September 26, 2000
Over the last week and a half
most of the discussion in the Dialogue has split into two sections.
One section has focused on the types of information and data distribution
practices EPA should have. The second section has focused on how
libraries and EPA can better function to provide environmental
Building Capacity Through
Howard Fox will act as a "Keeper
of the Thread" to help guide this discussion. Today he posed the
two questions listed below.
What can libraries do to
build capacity for environmental decision making?
- EPA should provide funds to help train
librarians and to develop and maintain clearinghouses of environmental
- Business and the bureaucracy want to
maintain control over public access to databases, making the
establishment of community clearinghouses very difficult.
- EPA should encourage environmental partnerships
- Lower the cost of resource acquisition.
- Libraries need models and success stories
to learn how to build sustainable communities.
- The Web will distribute information more
cheaply and quickly to community groups than libraries can.
- Time limits and printing charges can
be problems with Web access at libraries.
What do libraries need to
fill the role they'd like to play?
- Libraries make a difference in helping
citizens sort through the disinformation put out by public
relations firms and by helping citizens to find technical
resources and to evaluate scientific data.
- Libraries function best as a source of
mediated information but should not take a more active role.
- Libraries should focus on their local
- Local pressure groups can prevent small
libraries from creating topical collections or hosting training
sessions on polarizing issues.
- Libraries should provide meeting space,
organize study groups, and host public programs.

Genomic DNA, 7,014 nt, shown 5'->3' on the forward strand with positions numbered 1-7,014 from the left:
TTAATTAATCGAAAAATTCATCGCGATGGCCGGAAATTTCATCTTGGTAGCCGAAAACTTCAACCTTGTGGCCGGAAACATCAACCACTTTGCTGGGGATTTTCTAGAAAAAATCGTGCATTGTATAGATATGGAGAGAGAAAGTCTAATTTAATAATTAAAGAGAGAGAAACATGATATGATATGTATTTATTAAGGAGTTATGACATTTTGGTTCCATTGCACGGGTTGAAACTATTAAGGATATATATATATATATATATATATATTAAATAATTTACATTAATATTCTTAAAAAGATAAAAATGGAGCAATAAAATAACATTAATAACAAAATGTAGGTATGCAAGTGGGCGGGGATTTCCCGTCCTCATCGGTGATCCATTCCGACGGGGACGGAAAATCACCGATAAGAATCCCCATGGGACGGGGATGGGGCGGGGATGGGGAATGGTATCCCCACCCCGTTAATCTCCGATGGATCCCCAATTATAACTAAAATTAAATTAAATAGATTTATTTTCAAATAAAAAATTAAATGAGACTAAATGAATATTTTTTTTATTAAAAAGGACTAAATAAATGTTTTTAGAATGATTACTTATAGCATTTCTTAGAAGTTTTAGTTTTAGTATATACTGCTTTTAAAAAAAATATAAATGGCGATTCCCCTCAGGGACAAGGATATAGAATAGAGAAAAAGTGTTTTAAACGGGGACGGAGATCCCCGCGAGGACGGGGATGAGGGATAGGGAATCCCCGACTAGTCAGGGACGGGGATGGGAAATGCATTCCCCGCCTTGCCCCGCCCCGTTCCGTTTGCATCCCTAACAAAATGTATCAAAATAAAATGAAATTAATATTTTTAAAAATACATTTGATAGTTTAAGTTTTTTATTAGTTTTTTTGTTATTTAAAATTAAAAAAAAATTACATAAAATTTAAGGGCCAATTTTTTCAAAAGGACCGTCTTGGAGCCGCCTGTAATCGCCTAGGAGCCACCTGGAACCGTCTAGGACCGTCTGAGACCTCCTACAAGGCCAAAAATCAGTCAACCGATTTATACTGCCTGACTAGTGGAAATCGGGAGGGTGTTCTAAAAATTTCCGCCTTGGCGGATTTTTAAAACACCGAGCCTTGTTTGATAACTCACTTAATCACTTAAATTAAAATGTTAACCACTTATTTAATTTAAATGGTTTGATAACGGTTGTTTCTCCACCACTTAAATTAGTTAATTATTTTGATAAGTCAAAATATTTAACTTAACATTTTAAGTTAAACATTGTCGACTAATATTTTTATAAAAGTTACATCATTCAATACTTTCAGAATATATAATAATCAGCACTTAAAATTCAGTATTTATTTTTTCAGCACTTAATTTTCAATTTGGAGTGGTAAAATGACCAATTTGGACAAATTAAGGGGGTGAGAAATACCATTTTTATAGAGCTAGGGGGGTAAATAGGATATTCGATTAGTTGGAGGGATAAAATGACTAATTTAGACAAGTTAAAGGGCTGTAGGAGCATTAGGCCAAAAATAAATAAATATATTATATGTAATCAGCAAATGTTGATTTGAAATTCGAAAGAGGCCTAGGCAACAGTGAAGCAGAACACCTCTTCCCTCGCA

- Staffing problems at libraries can hinder
their ability to address community concerns.
Let's Get Real, continued
- Activists said that comment periods
seldom prove useful to community groups trying to change
agency decisions, but one praised EPA's training efforts
in Clean Air Act permitting.
- Solutions to this problem include:
early notice, more access to information, procedures that
allow input prior to the start of the comment period, searchable
databases like TTN and the RACT/BACT/LAER clearinghouses,
and guides on how to review permits.
- E-mails and phone calls on permitting
matters are often ignored by the relevant agencies.
- EPA could post compliance data quickly
on the Web.
- EPA's clearinghouse is too slow in
delivering large documents that can't be downloaded easily.
Draft EPA Documents, continued
- Subscription charges of publishers like
the Bureau of National Affairs preclude citizens from learning
what's really going on. The economic facts of life preclude
cheap distribution to the public.
Trusting EPA, continued
- A post applauded EPA for conducting this
discussion in public and pointed out the number of agency
personnel who felt free to speak up.
Community Issues and Access
- Community technology centers organized
at the grass roots level or through libraries are addressing
the digital divide. Terminals and training are well used.
- E-Rate and Gates grants are helping to
bridge the divide.
Agricultural and other topics
- Study circles proved effective in teaching
farmers about sustainable agriculture.
- One local library has developed new information
resources for its local farming community.
- The National Agricultural Library and
Cornell are good resources for integrated pest management.
- EPA provides online mapping resources.
Barbara H. Brandon <firstname.lastname@example.org>
Dialogue Welcome page: http://www.network-democracy.org/epa/
Dialogue Thread Index: http://www.network-democracy.org/epa/archive/thrd1.html